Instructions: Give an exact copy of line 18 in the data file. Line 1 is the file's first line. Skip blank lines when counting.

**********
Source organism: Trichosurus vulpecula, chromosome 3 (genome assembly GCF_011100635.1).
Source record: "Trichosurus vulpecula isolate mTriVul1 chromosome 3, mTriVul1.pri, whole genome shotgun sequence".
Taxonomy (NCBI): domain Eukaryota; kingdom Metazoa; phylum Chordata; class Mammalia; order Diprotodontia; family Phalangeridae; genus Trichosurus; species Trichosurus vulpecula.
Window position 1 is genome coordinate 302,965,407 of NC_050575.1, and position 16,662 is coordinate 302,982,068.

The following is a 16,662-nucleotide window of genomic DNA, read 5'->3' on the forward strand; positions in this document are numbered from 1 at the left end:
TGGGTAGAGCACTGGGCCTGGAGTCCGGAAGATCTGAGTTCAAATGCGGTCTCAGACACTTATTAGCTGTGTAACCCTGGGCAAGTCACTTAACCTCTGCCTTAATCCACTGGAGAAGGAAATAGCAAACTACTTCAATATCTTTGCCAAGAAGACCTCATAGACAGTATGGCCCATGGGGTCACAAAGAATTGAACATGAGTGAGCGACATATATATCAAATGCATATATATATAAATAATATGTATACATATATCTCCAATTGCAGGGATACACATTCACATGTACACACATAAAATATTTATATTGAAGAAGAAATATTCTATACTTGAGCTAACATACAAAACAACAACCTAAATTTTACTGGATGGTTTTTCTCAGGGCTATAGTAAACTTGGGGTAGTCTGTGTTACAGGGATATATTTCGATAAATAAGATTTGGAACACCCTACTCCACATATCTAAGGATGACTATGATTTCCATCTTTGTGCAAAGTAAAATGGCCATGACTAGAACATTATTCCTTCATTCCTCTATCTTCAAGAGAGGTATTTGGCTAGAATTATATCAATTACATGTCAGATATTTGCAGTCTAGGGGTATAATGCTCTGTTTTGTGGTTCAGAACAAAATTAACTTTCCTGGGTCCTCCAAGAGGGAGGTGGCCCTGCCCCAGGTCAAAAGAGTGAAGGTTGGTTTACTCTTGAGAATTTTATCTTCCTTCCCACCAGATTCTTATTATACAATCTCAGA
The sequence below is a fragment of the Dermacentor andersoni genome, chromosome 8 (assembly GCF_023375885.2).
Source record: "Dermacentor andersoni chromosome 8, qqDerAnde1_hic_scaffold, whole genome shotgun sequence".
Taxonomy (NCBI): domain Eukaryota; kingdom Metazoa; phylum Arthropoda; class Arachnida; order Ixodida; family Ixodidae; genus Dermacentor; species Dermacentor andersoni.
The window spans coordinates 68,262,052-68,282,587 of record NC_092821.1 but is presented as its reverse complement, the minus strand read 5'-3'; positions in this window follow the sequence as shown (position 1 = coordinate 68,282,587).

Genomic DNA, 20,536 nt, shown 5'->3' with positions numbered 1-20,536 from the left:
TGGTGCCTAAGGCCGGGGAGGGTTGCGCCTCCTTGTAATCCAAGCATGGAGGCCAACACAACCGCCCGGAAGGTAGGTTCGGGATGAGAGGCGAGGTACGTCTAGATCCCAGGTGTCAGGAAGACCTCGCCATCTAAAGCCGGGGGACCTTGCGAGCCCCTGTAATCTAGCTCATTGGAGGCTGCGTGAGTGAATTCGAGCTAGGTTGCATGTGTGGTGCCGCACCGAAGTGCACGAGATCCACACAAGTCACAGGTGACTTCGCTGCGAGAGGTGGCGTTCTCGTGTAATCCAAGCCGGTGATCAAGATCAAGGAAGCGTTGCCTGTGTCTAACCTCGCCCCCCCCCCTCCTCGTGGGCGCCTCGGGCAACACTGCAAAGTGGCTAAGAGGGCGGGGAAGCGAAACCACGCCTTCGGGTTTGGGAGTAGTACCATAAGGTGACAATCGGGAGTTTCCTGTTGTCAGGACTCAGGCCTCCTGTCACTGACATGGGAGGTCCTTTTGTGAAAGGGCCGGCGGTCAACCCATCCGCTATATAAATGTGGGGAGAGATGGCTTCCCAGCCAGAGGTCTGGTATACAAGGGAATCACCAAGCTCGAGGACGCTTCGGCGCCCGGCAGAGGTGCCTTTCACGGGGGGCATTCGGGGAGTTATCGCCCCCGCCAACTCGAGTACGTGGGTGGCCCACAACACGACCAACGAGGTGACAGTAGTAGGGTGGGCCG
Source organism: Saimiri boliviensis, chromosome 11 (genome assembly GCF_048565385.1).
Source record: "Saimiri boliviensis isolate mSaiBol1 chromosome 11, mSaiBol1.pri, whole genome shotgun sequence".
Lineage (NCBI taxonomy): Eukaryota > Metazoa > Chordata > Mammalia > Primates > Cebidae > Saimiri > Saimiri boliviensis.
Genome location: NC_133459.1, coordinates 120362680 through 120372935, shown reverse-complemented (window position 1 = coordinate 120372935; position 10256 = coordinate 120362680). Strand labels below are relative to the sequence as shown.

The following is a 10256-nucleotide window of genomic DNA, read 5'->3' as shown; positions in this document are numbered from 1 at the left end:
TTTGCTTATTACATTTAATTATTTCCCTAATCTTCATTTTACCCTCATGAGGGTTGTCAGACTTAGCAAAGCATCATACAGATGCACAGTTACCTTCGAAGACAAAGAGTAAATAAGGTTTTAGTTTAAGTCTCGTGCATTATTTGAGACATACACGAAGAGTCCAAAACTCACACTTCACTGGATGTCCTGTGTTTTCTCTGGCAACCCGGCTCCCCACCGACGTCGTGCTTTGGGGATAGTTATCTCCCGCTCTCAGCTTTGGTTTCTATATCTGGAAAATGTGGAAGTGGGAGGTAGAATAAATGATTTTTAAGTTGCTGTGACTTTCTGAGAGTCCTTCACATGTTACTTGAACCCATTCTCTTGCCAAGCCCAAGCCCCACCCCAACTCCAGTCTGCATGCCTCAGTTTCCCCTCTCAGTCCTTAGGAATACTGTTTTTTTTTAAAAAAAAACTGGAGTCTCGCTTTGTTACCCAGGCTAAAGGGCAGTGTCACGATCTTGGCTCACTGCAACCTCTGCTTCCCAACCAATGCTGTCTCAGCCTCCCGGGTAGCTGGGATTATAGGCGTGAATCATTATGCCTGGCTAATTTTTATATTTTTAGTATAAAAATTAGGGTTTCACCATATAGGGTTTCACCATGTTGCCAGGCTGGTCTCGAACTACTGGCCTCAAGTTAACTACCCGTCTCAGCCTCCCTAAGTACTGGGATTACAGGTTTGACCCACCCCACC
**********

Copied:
TTTGCTTATTACATTTAATTATTTCCCTAATCTTCATTTTACCCTCATGAGGGTTGTCAGACTTAGCAAAGCATCATACAGATGCACAGTTACCTTCGAAGACAAAGAGTAAATAAGGTTTTAGTTTAAGTCTCGTGCATTATTTGAGACATACACGAAGAGTCCAAAACTCACACTTCACTGGATGTCCTGTGTTTTCTCTGGCAACCCGGCTCCCCACCGACGTCGTGCTTTGGGGATAGTTATCTCCCGCTCTCAGCTTTGGTTTCTATATCTGGAAAATGTGGAAGTGGGAGGTAGAATAAATGATTTTTAAGTTGCTGTGACTTTCTGAGAGTCCTTCACATGTTACTTGAACCCATTCTCTTGCCAAGCCCAAGCCCCACCCCAACTCCAGTCTGCATGCCTCAGTTTCCCCTCTCAGTCCTTAGGAATACTGTTTTTTTTTAAAAAAAAACTGGAGTCTCGCTTTGTTACCCAGGCTAAAGGGCAGTGTCACGATCTTGGCTCACTGCAACCTCTGCTTCCCAACCAATGCTGTCTCAGCCTCCCGGGTAGCTGGGATTATAGGCGTGAATCATTATGCCTGGCTAATTTTTATATTTTTAGTATAAAAATTAGGGTTTCACCATATAGGGTTTCACCATGTTGCCAGGCTGGTCTCGAACTACTGGCCTCAAGTTAACTACCCGTCTCAGCCTCCCTAAGTACTGGGATTACAGGTTTGACCCACCCCACC